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Gramophone Magazine Review: Rachmaninoff Album

November 1, 2019


Trio élégiaques – No 1; No 2, Op 9.
Vocalise, Op 34 No 14 (arr Julius Conus)
Hermitage Piano Trio
Reference Recordings RR147 (72′ • DDD)

Trios – selected comparisons:
Kremer, Trifonov, Dirvanauskaite
(5/17) (DG) 479 6979GH
Trio Wanderer (8/19) (HARM) HMM90 2338
Trio No 2 – selected comparison:
R Capucon, Levionnois, Kozhukhin
(10/12) (EMI/WARN) 644701-2

Rachmaninov’s piano trios have been extremely lucky on disc, with dozens of world-class versions (both sonically and interpretatively speaking) from which to choose. The Hermitage Piano Trio prove another strong contender within a catalogue of riches.

The ensemble brings a darker, more brooding vantage point to the 19-year-old composer’s one-movement G minor Trio, tastefully stretching out phrases that the Wanderer Trio accelerate, while favouring relatively massive sonorities that contrast with the leaner, more driving Trifonov/Kremer/Dirvanauskaitė traversal.

If you prefer the long D minor Trio’s opening Moderato sung out in truly elegiac and sombre terms, the present recording will surely fit the bill. In particular, the impassioned thrust of the unison string triplets (5’09”) stand out for their unanimity under pressure, whereas Kremer and Dirvanauskaitė occasionally lunge above the staff.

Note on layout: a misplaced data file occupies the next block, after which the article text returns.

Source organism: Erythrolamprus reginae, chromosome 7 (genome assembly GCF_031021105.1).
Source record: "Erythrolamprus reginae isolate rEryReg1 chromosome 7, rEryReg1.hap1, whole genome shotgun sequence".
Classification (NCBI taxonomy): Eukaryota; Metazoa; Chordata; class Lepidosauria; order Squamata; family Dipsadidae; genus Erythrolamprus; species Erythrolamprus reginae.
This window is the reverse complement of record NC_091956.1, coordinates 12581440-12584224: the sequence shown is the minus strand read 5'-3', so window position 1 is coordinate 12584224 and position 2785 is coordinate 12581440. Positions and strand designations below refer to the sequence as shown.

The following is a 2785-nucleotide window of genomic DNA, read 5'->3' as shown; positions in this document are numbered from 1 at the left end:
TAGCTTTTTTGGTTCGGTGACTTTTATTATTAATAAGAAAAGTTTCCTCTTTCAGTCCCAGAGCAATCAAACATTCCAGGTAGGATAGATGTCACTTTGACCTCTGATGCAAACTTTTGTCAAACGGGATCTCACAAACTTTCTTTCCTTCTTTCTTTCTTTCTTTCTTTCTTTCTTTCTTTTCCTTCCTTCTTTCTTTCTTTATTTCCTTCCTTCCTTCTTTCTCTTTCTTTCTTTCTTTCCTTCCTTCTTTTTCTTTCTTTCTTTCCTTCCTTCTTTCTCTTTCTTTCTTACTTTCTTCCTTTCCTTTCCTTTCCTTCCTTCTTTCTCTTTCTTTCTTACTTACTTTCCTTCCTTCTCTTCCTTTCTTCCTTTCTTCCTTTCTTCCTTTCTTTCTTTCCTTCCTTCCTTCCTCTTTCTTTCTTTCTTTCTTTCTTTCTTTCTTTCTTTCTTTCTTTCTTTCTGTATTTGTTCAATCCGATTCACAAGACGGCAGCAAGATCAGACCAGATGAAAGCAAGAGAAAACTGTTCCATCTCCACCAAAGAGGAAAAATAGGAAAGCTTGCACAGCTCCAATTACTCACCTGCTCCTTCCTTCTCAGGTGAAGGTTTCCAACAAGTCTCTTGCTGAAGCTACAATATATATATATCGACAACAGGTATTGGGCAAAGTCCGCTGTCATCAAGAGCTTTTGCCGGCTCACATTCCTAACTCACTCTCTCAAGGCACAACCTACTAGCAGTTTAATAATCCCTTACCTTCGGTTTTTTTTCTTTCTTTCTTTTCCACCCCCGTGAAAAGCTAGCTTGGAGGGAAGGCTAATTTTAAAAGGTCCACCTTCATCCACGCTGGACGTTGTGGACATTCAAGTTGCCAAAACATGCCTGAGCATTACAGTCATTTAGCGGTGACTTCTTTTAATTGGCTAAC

Those who feel that Trifonov stretches the Quasi variazionemovement’s opening theme to reverential extremes may prefer Ilya Kazantsev’s straighter phrasing and telling dabs of minutely overlapping legato pedalling (not to mention his dazzlingly rapid unison runs elsewhere). That said, I prefer the faster flexibility of Denis Kozhukhin in the 2011 Argerich Lugano Festival compilation and the late David Golub (Arabesque). Yet again, the unified tempo relationships and high level of ensemble give and take add up to a satisfying entity. However, for sheer forward momentum and dramatic sweep, the Hermitage Trio set the Allegro risoluto finale ablaze, revelling in its rhythmic asymmetry and dramatic sweep, and consequently surpass the Trifonov/Kremer/Dirvanauskaitė triumvirate in regard to forward momentum and dynamism; compare, for example, the broken-octave tutti passage about 3’50” into the movement and you’ll hear what I mean. If I could morph the Heritage Trio musicians’ impeccable ensemble and intonation in the Vocaliseon to the faster, more fluid tempos of several less technically polished ensembles who’ve recorded Julius Conus’s arrangement, I’d be a happy camper. Thoroughly detailed annotations and ravishingly balanced surround-sound engineering lend further distinction to this release. Jed Distler

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